Unfortunately, almost any task manager you pick offers a big bunch of functions and logos flying out of different places, slowing the app down in return for nothing. Some amount of actual use could be right here, where I put the word “nothing”, but the truth is, sorry, I don't need all that. With all of it present, actual using of app turns from a way to achieve something into an end in itself, and you get fed up with it faster than make any use. That's the reason for so little amount of people who really use them.
So, here's the way to solve the problem: use technologies, not services.
A service is a piece of pure technology along with some interface created by service developers. It's a ready-to-use solution that, in most cases, brings problems rather than usability as it wasn't you who determined the set of its functions. What I propose is to search for a pure piece of technology and then, as you found one that you like most, look for a client that has function set suitable for you and let you feel good using it.
Let me give an example. Facebook Messenger is a service. You can't log in it if you don't have an account on Facebook. This neccesity is a restriction and it follows up:
- not being able to change the set of functions given to you by Facebook developers which was gathered not by you;
- strict depending on Facebook's creators will: if Mark Zuckerberg stops caring about what shareholders of Facebook think and decides that Facebook should be terminated, all your friendship, texting history and contacts will be deleted, not anyone having asked you about that. You'll not be provided with another Facebook to keep them. All your friends will have to switch the way of communication (doesn't mean they'll pick one that you will like), get used to new interfaces and fill up their friend lists again, as it's impossible to export contact lists from Facebook and import it somewhere else.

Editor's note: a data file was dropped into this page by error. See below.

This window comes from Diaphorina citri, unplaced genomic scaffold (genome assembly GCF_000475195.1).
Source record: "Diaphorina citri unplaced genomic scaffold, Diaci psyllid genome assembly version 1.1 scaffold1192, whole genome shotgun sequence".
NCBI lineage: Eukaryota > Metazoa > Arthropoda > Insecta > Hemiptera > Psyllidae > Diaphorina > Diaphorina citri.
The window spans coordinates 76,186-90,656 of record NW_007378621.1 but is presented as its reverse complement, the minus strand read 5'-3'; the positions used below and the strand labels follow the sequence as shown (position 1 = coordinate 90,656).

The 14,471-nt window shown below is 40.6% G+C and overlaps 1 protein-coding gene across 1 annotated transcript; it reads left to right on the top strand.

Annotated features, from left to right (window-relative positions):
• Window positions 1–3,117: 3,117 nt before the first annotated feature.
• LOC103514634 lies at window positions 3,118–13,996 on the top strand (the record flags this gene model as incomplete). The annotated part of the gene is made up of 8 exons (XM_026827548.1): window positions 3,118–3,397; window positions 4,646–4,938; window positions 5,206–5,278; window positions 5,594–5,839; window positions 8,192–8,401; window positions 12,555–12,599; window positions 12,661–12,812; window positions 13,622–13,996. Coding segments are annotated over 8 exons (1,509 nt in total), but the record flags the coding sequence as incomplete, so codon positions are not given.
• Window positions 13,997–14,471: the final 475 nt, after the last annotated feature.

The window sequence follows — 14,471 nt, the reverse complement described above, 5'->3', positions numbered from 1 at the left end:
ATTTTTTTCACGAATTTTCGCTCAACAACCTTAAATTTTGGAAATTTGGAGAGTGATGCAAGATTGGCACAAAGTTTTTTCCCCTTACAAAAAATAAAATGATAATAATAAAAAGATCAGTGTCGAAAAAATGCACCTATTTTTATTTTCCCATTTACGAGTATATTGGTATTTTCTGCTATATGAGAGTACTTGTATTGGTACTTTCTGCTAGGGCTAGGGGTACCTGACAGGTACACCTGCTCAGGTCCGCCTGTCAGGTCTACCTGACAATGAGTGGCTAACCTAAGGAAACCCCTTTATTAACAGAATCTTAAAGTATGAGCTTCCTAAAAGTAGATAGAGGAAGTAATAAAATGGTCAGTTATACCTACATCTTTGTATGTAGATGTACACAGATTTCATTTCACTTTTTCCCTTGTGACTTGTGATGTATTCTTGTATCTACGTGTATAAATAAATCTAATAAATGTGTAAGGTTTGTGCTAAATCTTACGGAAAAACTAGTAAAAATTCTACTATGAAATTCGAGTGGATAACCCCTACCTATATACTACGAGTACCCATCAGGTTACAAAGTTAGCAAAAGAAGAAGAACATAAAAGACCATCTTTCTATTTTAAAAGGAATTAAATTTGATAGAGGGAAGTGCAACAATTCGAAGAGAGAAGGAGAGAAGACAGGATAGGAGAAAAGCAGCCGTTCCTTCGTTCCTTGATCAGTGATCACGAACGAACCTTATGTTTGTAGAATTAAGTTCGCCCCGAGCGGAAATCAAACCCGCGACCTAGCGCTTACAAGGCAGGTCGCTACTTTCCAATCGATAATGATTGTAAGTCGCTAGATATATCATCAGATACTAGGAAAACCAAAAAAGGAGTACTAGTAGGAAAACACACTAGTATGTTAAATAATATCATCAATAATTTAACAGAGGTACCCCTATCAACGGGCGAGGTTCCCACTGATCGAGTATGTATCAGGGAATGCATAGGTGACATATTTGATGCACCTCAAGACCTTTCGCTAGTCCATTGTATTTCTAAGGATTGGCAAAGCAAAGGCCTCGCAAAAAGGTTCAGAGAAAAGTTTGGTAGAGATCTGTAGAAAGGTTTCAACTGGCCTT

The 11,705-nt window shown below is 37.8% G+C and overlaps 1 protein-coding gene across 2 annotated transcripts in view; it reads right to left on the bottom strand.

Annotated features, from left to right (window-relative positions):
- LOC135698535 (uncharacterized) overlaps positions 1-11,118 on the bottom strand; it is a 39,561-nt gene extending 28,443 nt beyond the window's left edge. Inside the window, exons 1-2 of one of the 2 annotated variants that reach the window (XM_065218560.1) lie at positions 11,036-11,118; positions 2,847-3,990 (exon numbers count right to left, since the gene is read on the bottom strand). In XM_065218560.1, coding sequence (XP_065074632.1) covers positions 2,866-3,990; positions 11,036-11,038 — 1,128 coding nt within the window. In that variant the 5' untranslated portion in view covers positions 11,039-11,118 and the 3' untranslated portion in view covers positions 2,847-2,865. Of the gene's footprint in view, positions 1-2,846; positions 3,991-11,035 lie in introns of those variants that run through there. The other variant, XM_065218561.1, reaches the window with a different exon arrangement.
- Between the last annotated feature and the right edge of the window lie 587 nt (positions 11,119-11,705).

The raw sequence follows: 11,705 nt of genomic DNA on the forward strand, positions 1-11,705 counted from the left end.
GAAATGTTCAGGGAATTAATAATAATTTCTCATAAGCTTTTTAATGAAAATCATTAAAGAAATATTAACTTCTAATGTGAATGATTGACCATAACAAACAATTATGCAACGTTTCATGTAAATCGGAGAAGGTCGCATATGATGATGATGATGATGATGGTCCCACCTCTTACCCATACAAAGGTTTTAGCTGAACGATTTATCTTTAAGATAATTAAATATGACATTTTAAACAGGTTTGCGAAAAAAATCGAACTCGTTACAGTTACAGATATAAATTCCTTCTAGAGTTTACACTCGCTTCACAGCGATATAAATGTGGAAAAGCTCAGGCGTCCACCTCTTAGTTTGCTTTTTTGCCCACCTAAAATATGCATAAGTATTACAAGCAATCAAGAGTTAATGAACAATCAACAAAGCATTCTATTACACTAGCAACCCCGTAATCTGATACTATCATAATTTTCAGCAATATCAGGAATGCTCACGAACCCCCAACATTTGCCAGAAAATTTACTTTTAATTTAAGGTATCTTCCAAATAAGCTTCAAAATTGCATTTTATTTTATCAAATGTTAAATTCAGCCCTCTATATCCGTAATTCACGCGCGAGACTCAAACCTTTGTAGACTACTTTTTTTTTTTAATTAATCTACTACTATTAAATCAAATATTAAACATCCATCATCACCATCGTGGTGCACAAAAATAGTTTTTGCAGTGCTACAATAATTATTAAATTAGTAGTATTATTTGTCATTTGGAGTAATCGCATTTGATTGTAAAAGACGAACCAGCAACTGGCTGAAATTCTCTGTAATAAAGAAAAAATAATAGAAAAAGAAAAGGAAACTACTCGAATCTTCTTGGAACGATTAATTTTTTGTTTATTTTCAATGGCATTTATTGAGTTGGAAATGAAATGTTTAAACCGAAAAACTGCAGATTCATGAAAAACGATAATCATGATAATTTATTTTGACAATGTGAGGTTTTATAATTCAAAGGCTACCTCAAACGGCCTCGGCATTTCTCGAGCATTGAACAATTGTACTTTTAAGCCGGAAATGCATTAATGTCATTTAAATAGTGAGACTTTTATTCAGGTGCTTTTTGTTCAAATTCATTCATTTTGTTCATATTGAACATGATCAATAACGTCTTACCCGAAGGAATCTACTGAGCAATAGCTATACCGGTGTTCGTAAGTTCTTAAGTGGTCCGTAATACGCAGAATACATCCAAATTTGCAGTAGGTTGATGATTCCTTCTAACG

Instead of Facebook Messenger we've got a great piece of technology: email. Email can perform the one and only function: exchanging rich text messages written with code. There are many clients for it that have all possible sets of functions: sorting, filing, notifying at any time, etc. Pick one that you like; they all work for email. Also, it's impossible to terminate email as a piece of technology. They can shut down the server it goes through. Although, if that happens, I'd just sign up on another one, open my email client (which is Mozilla Thunderbird), type my old address in “From” field and send an email to all my contacts: “Hi, my new email is email@example.com, add it to your address book”. I won't be able to do this via my old interface which my old server provided—via the old service—but I will use technology packed in a client of my choice.
This can be applied to everything we do on the web. If you use a piece of pure technology and a client of your choice, you are freer than if you use a service which is pure technology and a client of not your choice as you can customise your experience without switching the technology.
Use technologies, not services.